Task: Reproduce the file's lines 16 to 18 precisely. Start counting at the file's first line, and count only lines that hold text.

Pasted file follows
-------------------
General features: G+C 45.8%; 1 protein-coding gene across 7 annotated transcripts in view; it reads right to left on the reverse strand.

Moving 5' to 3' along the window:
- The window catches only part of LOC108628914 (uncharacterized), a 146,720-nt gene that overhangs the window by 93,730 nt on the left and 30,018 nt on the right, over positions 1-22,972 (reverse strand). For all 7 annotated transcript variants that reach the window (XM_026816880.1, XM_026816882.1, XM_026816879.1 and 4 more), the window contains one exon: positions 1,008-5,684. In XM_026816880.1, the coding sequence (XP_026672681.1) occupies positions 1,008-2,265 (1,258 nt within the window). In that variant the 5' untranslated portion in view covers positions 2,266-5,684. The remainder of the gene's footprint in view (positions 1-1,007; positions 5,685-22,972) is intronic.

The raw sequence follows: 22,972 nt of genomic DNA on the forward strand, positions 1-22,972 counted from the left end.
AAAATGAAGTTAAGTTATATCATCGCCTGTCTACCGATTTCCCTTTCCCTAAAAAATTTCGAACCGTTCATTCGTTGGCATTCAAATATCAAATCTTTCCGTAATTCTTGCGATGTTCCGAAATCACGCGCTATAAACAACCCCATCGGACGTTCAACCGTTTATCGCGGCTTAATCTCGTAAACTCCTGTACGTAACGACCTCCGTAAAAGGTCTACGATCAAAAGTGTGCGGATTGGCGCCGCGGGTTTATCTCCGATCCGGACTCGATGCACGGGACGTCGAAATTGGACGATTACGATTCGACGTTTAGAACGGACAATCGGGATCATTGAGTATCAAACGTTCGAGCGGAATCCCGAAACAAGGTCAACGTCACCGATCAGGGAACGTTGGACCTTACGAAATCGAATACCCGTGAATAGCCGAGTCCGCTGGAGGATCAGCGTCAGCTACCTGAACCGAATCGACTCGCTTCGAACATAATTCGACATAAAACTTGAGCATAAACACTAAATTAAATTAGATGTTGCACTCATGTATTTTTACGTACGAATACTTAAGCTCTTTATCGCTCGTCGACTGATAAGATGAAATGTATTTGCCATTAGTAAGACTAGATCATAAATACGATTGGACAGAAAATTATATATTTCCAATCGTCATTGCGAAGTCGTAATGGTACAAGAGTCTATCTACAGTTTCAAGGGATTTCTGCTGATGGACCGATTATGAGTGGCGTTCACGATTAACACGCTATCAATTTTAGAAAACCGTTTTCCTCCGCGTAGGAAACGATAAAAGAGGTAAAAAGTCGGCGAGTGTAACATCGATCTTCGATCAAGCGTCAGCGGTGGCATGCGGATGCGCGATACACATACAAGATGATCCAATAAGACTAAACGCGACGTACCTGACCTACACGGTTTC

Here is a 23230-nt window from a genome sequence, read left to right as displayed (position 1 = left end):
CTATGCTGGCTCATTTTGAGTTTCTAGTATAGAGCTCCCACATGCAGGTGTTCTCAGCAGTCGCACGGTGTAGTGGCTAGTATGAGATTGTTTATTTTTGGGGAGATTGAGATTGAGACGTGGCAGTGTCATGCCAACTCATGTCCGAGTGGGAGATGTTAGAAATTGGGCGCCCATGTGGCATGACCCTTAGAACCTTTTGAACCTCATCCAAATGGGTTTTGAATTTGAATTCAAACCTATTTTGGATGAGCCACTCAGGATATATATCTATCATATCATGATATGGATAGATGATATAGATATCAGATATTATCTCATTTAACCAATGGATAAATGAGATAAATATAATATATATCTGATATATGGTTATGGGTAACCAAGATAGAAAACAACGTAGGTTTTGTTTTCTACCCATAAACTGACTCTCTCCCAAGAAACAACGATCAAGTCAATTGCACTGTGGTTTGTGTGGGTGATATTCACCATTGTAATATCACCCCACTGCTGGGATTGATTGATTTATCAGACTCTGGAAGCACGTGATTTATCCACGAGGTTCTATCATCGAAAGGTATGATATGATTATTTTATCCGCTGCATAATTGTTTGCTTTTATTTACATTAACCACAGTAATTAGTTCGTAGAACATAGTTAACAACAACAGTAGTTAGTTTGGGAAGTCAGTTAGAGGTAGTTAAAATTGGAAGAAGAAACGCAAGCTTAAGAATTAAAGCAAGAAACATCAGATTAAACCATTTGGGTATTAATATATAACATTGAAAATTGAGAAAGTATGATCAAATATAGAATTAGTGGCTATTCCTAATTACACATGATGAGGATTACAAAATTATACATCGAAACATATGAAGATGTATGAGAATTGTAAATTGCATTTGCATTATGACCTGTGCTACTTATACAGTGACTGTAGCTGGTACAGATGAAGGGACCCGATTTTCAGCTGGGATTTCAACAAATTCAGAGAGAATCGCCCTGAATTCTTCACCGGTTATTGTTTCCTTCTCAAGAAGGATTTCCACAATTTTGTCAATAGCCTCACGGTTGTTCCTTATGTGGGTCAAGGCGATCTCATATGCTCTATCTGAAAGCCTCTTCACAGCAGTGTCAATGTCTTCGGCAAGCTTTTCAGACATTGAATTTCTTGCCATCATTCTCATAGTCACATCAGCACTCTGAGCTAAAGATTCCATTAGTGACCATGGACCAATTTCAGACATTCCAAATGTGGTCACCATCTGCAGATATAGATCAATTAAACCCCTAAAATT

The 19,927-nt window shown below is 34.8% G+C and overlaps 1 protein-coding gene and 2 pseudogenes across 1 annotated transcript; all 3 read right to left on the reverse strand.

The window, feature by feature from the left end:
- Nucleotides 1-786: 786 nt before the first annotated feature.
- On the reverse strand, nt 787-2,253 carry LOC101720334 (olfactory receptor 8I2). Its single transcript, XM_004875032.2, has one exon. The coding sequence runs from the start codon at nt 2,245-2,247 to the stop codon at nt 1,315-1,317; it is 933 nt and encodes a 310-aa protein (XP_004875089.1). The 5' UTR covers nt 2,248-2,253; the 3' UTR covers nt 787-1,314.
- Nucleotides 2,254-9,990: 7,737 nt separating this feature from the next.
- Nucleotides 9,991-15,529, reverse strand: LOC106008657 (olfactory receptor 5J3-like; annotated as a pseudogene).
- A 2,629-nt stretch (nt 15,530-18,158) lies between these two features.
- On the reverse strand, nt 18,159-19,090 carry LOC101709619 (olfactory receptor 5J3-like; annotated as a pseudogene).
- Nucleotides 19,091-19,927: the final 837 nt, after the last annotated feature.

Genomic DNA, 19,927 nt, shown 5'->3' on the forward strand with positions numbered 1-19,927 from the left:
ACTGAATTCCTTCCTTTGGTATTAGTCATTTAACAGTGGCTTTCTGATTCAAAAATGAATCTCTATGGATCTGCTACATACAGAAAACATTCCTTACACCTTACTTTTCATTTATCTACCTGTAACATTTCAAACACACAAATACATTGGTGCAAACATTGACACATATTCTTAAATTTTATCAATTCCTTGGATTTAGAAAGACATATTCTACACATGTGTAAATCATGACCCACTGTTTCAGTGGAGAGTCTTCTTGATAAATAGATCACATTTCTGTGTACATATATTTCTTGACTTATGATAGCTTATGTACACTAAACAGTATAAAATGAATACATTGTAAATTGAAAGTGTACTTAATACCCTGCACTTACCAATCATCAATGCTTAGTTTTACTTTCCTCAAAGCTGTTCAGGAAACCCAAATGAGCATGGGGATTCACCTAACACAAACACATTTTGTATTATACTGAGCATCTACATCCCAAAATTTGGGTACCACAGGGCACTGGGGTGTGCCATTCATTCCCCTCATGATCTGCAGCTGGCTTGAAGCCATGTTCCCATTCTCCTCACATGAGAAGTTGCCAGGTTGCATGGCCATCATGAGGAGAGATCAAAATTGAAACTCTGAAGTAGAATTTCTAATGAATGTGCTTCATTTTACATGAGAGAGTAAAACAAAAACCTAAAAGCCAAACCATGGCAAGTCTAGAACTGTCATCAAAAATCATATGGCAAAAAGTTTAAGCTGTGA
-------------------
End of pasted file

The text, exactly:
- Nucleotides 19,091-19,927: the final 837 nt, after the last annotated feature.

Genomic DNA, 19,927 nt, shown 5'->3' on the forward strand with positions numbered 1-19,927 from the left:
ACTGAATTCCTTCCTTTGGTATTAGTCATTTAACAGTGGCTTTCTGATTCAAAAATGAATCTCTATGGATCTGCTACATACAGAAAACATTCCTTACACCTTACTTTTCATTTATCTACCTGTAACATTTCAAACACACAAATACATTGGTGCAAACATTGACACATATTCTTAAATTTTATCAATTCCTTGGATTTAGAAAGACATATTCTACACATGTGTAAATCATGACCCACTGTTTCAGTGGAGAGTCTTCTTGATAAATAGATCACATTTCTGTGTACATATATTTCTTGACTTATGATAGCTTATGTACACTAAACAGTATAAAATGAATACATTGTAAATTGAAAGTGTACTTAATACCCTGCACTTACCAATCATCAATGCTTAGTTTTACTTTCCTCAAAGCTGTTCAGGAAACCCAAATGAGCATGGGGATTCACCTAACACAAACACATTTTGTATTATACTGAGCATCTACATCCCAAAATTTGGGTACCACAGGGCACTGGGGTGTGCCATTCATTCCCCTCATGATCTGCAGCTGGCTTGAAGCCATGTTCCCATTCTCCTCACATGAGAAGTTGCCAGGTTGCATGGCCATCATGAGGAGAGATCAAAATTGAAACTCTGAAGTAGAATTTCTAATGAATGTGCTTCATTTTACATGAGAGAGTAAAACAAAAACCTAAAAGCCAAACCATGGCAAGTCTAGAACTGTCATCAAAAATCATATGGCAAAAAGTTTAAGCTGTGA